California Gov. Gavin Newsom said in a press briefing Monday new guidelines are now available for hair and nail salons, barbershops and other personal services that wish to operate outdoors.
Newsom said previous guidelines were unclear and didn't address local ordinances, such as rules around the outdoor use of chemicals.
"Turns out there were issues of chemicals and shampoos and perms...it was more complicated than some had considered, especially in terms of local orders in place," Newsom said. "Hopefully that provides more clarity."
According to the new guidelines posted online, "outdoor operations may be conducted under a tent, canopy, or other sun shelter as long as no more than one side is closed, allowing sufficient outdoor air movement."
The Professional Beauty Federation of California and a state assemblyman from Fresno previously requested Newsom waive a state regulation in order to allow stylists and barbers to offer services outside, according to KTVU. A letter to the governor said it was unfair to allow other industries, such as restaurants, to operate outdoors and not salons and barbershops.
New guidelines also state that some personal care services that require touching a client's face, such as facials and waxing; nail services; and massage therapy, can also be performed outdoors if safety measures are met.
Electrology, tattooing, and piercing services aren't permitted outdoors "because they are invasive procedures that require a controlled hygienic environment to be performed safely," according to the guidelines.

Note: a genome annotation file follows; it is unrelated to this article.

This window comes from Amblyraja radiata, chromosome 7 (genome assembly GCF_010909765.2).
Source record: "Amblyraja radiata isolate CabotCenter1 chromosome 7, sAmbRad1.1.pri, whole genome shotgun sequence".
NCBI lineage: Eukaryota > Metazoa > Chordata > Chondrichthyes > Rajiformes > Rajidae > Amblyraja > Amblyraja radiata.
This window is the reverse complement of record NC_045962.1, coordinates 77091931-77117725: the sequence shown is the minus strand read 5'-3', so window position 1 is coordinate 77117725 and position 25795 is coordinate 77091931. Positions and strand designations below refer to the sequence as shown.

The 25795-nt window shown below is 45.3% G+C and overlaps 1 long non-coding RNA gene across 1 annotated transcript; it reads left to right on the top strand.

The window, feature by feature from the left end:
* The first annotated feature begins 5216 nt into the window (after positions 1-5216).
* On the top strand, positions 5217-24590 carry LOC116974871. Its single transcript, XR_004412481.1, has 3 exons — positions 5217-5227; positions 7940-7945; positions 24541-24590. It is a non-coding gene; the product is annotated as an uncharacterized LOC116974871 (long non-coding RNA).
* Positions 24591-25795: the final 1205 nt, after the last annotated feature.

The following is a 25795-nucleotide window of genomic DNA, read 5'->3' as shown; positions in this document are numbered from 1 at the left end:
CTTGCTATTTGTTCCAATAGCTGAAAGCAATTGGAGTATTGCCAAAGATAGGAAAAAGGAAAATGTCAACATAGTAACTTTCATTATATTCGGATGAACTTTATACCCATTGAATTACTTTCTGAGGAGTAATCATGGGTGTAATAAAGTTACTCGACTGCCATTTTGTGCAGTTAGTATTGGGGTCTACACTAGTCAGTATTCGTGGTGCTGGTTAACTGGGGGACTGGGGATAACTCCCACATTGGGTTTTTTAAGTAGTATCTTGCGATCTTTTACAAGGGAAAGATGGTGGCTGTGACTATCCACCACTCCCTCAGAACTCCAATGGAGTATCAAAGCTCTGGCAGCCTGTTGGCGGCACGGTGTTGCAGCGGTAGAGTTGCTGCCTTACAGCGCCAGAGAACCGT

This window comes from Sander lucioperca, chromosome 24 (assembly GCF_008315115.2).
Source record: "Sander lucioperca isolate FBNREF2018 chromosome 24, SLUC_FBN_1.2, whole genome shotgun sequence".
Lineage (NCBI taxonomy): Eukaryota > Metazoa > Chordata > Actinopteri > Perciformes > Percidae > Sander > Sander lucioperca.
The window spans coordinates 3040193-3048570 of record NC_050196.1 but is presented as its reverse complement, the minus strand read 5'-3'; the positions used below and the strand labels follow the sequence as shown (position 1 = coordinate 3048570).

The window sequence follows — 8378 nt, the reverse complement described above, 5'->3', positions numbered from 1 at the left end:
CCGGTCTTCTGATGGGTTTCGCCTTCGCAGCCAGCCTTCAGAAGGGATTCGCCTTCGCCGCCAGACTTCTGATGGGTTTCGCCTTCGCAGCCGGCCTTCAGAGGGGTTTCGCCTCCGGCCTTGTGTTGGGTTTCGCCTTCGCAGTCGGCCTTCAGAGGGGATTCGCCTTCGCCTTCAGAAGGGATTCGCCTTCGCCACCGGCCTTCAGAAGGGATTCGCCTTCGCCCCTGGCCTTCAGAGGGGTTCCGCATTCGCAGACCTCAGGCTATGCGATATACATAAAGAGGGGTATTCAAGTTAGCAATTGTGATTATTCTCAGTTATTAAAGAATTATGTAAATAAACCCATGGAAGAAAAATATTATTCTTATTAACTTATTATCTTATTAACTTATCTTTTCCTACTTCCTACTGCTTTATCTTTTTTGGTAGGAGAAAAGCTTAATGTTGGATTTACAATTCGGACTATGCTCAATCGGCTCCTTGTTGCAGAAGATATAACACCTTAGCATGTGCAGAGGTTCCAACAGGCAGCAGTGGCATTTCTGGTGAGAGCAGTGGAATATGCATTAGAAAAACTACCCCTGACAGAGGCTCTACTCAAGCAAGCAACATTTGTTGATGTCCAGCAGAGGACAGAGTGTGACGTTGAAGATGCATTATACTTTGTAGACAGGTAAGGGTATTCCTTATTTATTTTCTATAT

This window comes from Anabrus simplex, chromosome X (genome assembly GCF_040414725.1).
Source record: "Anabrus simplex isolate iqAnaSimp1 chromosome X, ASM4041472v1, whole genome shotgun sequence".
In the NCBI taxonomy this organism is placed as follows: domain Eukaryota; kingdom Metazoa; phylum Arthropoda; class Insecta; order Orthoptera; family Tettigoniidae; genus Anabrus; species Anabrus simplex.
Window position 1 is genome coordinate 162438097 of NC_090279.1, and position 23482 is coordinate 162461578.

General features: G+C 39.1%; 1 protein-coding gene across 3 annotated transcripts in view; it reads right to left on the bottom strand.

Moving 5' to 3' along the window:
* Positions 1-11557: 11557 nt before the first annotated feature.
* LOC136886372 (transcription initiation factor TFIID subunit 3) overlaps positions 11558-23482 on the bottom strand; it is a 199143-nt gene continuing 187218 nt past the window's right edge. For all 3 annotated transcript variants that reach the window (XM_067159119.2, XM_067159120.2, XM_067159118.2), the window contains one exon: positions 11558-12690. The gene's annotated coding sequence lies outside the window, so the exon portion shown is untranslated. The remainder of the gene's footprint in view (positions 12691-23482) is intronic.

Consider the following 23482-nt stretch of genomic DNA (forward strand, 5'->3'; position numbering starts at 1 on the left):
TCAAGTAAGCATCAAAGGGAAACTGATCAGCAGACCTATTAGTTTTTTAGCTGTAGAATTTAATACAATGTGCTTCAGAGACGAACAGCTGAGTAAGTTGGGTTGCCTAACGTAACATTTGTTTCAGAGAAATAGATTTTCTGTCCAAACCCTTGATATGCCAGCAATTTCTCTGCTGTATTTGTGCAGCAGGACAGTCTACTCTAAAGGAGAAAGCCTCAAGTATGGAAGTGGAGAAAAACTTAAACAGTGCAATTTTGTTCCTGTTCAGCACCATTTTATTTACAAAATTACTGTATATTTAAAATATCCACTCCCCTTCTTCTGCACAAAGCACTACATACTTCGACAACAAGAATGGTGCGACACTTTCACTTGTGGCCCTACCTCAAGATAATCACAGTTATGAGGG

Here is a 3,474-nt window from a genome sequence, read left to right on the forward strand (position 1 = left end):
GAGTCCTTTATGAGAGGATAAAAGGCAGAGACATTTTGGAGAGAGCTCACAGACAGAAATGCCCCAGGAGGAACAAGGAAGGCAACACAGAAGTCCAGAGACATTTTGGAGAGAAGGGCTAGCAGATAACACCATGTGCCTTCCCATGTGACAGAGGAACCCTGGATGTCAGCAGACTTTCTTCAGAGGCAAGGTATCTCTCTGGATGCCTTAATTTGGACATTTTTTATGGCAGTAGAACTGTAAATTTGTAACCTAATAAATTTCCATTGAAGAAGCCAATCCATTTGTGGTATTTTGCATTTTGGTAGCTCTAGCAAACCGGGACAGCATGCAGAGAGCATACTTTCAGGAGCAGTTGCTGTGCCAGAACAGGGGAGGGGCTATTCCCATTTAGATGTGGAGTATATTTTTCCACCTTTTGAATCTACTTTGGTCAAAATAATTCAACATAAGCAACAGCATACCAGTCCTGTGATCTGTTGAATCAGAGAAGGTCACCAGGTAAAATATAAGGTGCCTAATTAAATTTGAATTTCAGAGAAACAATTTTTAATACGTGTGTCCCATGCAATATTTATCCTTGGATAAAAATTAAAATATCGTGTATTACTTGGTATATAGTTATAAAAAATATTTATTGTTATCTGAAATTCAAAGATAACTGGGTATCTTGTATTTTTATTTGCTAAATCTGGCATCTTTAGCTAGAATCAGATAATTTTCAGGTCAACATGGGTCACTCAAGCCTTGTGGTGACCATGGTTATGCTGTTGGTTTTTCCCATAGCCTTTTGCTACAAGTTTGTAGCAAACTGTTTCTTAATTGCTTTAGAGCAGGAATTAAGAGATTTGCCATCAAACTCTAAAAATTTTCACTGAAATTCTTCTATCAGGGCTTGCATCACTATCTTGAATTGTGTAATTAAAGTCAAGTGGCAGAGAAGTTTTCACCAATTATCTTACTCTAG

Hair and nail salons in counties that have been on the state watch list for more than three days for increased hospitalizations and cases can't operate indoors, but they can provide outdoor services if they follow the new guidelines.
Newsom provided an update on the state's overall pandemic status Monday, saying that 33 counties still remain on the watch list for increased case rates and hospitalizations.
"This is a list we're laser-focused on," he said. "This list represents an overwhelming majority of the state population."
San Francisco was added to the list on Friday; Alameda, Contra Costa, Marin, Napa, Santa Clara, Solano and Sonoma were already on the list. San Mateo is the only Bay Area county not on it.
California now has 391,538 confirmed cases of COVID-19, resulting in 7,694 deaths. Newsom said the 7-day average for new cases in a day is 8,911 with 6,846 new cases reported yesterday. The positivity rate over the past 14 days is 7.39%. Last week, the two-week average was 7.41%.
Hospitalization data also shows slight improvement. Hospitalizations are up 16% over the past two weeks. Last week, the 14-day average was 28% and two weeks ago it was 50%. "It is encouraging but we want to see a decline not a reduction in the rate of growth," he said.
Newsom emphasized the need to practice social distancing, including wearing masks, washing hands, staying six feet apart and avoiding gatherings.
"The fewer people you mix with, the more significant reduction you see in other contracting the disease," he said.
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